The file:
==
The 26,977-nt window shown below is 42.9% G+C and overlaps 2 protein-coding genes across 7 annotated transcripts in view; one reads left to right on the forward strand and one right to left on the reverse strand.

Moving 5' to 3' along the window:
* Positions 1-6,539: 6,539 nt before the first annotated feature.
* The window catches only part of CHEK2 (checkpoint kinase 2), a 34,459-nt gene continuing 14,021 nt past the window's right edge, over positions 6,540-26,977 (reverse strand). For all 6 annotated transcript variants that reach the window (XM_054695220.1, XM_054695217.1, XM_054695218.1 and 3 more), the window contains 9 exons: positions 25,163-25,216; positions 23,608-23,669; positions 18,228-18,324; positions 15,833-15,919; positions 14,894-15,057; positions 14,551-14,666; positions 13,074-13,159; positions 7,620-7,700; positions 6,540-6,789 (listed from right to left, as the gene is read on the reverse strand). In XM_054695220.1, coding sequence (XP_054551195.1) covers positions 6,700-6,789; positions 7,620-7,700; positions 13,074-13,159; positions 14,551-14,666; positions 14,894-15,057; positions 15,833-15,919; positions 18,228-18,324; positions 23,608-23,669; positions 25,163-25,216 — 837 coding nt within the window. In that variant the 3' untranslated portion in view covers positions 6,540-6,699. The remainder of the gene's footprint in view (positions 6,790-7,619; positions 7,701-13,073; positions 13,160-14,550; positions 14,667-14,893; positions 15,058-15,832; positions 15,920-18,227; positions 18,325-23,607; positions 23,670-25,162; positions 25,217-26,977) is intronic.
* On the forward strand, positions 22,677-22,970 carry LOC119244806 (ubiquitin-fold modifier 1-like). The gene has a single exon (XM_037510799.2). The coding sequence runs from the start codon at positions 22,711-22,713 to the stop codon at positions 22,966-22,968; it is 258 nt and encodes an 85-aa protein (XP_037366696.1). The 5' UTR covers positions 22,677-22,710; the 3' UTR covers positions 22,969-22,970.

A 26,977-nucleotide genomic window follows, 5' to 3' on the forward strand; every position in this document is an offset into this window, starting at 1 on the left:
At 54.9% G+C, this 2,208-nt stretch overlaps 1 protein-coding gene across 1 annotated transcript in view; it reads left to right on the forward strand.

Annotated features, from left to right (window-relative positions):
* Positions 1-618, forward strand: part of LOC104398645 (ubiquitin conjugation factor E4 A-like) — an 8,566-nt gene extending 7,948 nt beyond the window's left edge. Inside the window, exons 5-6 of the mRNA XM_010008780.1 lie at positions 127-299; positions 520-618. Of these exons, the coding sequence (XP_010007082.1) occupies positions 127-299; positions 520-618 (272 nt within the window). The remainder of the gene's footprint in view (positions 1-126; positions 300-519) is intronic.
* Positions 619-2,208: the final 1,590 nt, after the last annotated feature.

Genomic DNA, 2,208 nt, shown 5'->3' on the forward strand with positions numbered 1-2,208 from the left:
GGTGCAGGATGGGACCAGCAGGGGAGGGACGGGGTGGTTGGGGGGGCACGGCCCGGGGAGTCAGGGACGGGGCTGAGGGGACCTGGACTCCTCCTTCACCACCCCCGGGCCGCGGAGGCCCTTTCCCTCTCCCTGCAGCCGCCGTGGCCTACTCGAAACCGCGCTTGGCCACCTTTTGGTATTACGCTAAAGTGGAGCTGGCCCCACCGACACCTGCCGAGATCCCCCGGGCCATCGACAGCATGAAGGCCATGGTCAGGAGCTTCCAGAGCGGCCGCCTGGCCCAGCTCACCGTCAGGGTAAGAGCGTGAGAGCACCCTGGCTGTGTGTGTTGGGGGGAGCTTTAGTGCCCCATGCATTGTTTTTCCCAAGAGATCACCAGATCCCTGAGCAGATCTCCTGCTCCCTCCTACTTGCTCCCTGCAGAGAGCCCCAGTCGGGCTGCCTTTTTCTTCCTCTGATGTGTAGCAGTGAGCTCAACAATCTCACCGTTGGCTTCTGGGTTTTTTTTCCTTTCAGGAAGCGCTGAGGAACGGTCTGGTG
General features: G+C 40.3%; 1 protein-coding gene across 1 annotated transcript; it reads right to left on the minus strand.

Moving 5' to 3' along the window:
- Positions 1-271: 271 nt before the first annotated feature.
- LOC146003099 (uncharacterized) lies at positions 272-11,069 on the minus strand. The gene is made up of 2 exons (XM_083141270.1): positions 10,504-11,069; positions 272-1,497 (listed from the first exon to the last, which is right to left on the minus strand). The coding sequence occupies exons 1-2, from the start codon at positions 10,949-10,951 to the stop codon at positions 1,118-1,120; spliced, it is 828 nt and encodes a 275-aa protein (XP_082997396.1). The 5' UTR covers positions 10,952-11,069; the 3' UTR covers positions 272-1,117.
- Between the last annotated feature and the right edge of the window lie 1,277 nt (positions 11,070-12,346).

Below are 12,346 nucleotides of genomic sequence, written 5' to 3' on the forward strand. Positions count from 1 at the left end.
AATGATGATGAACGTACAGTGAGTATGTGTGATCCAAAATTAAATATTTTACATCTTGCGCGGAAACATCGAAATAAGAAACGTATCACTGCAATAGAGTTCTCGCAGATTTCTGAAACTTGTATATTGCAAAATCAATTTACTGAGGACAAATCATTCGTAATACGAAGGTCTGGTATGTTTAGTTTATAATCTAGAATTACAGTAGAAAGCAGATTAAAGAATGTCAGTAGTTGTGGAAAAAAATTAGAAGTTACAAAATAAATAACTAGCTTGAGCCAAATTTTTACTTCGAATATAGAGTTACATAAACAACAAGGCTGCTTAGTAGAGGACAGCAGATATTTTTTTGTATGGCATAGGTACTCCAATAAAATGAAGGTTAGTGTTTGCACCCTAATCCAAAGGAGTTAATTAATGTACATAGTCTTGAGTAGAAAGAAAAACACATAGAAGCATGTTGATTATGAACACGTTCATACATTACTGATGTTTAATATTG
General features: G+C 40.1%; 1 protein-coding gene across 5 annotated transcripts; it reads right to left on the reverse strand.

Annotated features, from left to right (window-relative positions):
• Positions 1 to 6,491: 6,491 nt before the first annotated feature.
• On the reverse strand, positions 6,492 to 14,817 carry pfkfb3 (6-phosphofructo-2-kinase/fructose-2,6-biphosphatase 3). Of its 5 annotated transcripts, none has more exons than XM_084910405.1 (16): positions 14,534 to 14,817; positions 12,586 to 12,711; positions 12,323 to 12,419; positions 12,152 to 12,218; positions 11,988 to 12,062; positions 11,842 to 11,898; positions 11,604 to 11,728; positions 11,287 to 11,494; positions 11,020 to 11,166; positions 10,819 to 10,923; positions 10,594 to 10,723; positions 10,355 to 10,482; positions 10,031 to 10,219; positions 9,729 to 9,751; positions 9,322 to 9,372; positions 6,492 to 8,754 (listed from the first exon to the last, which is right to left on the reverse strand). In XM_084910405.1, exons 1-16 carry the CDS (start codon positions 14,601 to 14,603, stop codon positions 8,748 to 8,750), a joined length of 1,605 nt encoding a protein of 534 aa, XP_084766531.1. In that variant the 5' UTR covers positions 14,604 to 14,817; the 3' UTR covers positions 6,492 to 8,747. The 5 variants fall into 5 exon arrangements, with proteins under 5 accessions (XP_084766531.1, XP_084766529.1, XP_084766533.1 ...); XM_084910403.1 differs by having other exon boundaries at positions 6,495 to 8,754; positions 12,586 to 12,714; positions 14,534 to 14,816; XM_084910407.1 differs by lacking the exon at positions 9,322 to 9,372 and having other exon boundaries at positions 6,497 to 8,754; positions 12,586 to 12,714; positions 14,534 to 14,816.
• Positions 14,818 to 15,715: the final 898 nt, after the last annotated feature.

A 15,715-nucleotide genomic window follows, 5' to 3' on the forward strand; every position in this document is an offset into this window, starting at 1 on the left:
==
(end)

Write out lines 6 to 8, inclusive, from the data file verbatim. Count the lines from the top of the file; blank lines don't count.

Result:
A 26,977-nucleotide genomic window follows, 5' to 3' on the forward strand; every position in this document is an offset into this window, starting at 1 on the left:
At 54.9% G+C, this 2,208-nt stretch overlaps 1 protein-coding gene across 1 annotated transcript in view; it reads left to right on the forward strand.

Annotated features, from left to right (window-relative positions):